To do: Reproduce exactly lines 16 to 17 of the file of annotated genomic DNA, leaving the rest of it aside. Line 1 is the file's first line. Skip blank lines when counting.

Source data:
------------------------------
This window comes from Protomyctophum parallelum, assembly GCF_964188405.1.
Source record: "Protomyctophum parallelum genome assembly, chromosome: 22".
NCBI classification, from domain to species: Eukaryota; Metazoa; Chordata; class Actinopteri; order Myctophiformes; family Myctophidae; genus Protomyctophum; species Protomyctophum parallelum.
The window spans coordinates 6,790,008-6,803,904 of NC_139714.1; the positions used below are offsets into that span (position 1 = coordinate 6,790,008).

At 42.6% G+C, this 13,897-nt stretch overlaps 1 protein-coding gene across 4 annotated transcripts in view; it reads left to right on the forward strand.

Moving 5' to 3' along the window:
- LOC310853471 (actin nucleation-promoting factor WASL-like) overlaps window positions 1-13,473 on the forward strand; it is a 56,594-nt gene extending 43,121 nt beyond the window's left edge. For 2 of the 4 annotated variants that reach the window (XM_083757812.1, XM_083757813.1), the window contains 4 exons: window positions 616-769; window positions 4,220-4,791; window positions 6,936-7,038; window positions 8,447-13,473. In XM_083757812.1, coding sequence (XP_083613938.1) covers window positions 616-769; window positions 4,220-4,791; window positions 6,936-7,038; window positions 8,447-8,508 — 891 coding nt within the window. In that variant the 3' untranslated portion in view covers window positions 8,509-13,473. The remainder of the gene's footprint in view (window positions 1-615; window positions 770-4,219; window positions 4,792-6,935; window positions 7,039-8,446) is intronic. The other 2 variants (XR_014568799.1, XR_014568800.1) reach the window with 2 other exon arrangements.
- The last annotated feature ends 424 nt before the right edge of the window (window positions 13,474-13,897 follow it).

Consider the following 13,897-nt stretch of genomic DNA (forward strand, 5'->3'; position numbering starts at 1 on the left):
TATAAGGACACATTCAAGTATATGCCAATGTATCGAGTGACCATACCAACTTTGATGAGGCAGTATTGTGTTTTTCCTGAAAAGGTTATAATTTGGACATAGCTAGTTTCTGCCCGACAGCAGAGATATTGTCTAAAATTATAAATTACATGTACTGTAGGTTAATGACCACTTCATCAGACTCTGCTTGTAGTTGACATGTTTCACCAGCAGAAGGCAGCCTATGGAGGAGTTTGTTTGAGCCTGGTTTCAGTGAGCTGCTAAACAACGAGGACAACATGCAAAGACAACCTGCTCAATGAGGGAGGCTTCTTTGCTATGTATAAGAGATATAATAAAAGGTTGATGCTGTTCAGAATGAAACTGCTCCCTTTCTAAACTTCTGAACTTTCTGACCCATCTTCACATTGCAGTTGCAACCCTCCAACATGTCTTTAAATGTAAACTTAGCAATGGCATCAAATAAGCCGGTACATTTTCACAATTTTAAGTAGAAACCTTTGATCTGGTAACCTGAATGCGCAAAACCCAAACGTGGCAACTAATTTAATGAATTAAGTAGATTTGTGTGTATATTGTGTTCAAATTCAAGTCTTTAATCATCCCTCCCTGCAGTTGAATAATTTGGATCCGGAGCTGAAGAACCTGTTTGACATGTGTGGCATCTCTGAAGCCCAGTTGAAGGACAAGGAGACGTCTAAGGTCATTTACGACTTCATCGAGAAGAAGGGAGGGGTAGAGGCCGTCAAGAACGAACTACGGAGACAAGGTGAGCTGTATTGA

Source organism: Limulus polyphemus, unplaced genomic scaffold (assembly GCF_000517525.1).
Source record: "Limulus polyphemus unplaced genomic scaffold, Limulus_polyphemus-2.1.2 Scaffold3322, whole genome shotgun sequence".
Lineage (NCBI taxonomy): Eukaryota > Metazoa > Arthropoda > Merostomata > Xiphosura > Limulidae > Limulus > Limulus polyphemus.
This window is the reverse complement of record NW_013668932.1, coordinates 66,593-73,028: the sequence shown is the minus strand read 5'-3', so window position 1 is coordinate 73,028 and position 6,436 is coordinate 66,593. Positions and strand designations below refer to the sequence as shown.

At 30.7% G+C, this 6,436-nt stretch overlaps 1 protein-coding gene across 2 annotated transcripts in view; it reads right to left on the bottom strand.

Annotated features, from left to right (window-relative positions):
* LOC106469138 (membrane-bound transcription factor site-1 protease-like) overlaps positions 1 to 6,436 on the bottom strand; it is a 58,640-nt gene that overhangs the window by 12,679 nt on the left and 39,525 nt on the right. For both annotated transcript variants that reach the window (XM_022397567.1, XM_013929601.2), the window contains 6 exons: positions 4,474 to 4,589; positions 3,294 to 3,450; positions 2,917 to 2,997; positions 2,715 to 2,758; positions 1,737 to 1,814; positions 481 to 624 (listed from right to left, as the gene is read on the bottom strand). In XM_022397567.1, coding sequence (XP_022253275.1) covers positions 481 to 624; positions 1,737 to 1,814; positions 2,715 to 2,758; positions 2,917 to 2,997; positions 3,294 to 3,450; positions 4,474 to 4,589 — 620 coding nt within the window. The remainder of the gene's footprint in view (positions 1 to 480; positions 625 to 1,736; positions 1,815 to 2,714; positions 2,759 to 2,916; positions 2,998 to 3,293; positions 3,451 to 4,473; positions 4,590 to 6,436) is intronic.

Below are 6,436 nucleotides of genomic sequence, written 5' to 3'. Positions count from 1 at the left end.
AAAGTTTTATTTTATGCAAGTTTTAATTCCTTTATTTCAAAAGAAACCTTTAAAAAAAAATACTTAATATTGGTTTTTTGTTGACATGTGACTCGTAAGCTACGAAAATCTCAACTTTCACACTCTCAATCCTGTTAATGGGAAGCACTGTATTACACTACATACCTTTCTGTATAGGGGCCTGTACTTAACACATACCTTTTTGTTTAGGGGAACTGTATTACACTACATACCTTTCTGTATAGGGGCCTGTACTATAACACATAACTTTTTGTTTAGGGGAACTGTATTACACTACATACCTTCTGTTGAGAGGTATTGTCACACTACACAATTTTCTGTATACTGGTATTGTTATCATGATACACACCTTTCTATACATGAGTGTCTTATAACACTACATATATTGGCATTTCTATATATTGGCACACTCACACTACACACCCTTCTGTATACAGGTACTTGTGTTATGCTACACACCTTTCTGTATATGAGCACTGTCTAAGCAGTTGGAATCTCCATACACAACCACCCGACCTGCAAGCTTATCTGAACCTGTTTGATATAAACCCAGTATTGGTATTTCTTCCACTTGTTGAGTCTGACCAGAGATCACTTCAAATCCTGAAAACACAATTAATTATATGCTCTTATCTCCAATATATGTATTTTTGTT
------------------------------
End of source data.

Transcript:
Annotated features, from left to right (window-relative positions):
* LOC106469138 (membrane-bound transcription factor site-1 protease-like) overlaps positions 1 to 6,436 on the bottom strand; it is a 58,640-nt gene that overhangs the window by 12,679 nt on the left and 39,525 nt on the right. For both annotated transcript variants that reach the window (XM_022397567.1, XM_013929601.2), the window contains 6 exons: positions 4,474 to 4,589; positions 3,294 to 3,450; positions 2,917 to 2,997; positions 2,715 to 2,758; positions 1,737 to 1,814; positions 481 to 624 (listed from right to left, as the gene is read on the bottom strand). In XM_022397567.1, coding sequence (XP_022253275.1) covers positions 481 to 624; positions 1,737 to 1,814; positions 2,715 to 2,758; positions 2,917 to 2,997; positions 3,294 to 3,450; positions 4,474 to 4,589 — 620 coding nt within the window. The remainder of the gene's footprint in view (positions 1 to 480; positions 625 to 1,736; positions 1,815 to 2,714; positions 2,759 to 2,916; positions 2,998 to 3,293; positions 3,451 to 4,473; positions 4,590 to 6,436) is intronic.